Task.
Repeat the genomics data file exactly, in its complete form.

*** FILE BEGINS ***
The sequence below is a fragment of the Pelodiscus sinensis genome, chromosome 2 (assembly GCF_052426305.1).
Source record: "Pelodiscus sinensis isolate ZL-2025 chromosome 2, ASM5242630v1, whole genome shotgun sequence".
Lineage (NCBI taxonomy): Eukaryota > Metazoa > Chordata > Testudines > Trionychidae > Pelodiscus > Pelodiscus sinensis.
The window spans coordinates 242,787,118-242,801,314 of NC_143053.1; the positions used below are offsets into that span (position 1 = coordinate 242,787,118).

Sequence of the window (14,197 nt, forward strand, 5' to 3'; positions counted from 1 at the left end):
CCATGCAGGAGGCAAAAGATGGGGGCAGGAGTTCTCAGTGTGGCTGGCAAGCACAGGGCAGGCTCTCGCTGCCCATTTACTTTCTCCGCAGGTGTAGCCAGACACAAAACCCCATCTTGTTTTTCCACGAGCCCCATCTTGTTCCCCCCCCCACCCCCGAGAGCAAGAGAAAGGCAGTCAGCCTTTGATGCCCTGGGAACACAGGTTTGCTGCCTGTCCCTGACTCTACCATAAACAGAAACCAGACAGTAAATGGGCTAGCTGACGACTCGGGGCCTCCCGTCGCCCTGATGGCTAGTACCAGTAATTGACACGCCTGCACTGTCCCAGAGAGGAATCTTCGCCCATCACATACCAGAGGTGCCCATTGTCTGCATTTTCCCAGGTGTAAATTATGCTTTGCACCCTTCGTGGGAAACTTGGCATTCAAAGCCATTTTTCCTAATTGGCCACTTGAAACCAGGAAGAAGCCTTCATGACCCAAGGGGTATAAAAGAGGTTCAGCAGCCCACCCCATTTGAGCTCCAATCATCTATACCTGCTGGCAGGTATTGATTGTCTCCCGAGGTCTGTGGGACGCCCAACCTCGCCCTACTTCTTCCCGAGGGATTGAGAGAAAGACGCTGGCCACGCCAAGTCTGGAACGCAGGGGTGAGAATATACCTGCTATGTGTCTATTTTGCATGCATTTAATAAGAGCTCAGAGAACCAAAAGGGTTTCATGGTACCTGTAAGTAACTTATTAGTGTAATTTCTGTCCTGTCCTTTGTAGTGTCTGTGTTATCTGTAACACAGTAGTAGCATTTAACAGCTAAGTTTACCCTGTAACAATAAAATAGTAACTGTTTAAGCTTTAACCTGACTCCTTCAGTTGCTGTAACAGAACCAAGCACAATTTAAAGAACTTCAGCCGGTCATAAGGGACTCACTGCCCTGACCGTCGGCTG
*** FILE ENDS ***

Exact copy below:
The sequence below is a fragment of the Pelodiscus sinensis genome, chromosome 2 (assembly GCF_052426305.1).
Source record: "Pelodiscus sinensis isolate ZL-2025 chromosome 2, ASM5242630v1, whole genome shotgun sequence".
Lineage (NCBI taxonomy): Eukaryota > Metazoa > Chordata > Testudines > Trionychidae > Pelodiscus > Pelodiscus sinensis.
The window spans coordinates 242,787,118-242,801,314 of NC_143053.1; the positions used below are offsets into that span (position 1 = coordinate 242,787,118).

Sequence of the window (14,197 nt, forward strand, 5' to 3'; positions counted from 1 at the left end):
CCATGCAGGAGGCAAAAGATGGGGGCAGGAGTTCTCAGTGTGGCTGGCAAGCACAGGGCAGGCTCTCGCTGCCCATTTACTTTCTCCGCAGGTGTAGCCAGACACAAAACCCCATCTTGTTTTTCCACGAGCCCCATCTTGTTCCCCCCCCCACCCCCGAGAGCAAGAGAAAGGCAGTCAGCCTTTGATGCCCTGGGAACACAGGTTTGCTGCCTGTCCCTGACTCTACCATAAACAGAAACCAGACAGTAAATGGGCTAGCTGACGACTCGGGGCCTCCCGTCGCCCTGATGGCTAGTACCAGTAATTGACACGCCTGCACTGTCCCAGAGAGGAATCTTCGCCCATCACATACCAGAGGTGCCCATTGTCTGCATTTTCCCAGGTGTAAATTATGCTTTGCACCCTTCGTGGGAAACTTGGCATTCAAAGCCATTTTTCCTAATTGGCCACTTGAAACCAGGAAGAAGCCTTCATGACCCAAGGGGTATAAAAGAGGTTCAGCAGCCCACCCCATTTGAGCTCCAATCATCTATACCTGCTGGCAGGTATTGATTGTCTCCCGAGGTCTGTGGGACGCCCAACCTCGCCCTACTTCTTCCCGAGGGATTGAGAGAAAGACGCTGGCCACGCCAAGTCTGGAACGCAGGGGTGAGAATATACCTGCTATGTGTCTATTTTGCATGCATTTAATAAGAGCTCAGAGAACCAAAAGGGTTTCATGGTACCTGTAAGTAACTTATTAGTGTAATTTCTGTCCTGTCCTTTGTAGTGTCTGTGTTATCTGTAACACAGTAGTAGCATTTAACAGCTAAGTTTACCCTGTAACAATAAAATAGTAACTGTTTAAGCTTTAACCTGACTCCTTCAGTTGCTGTAACAGAACCAAGCACAATTTAAAGAACTTCAGCCGGTCATAAGGGACTCACTGCCCTGACCGTCGGCTG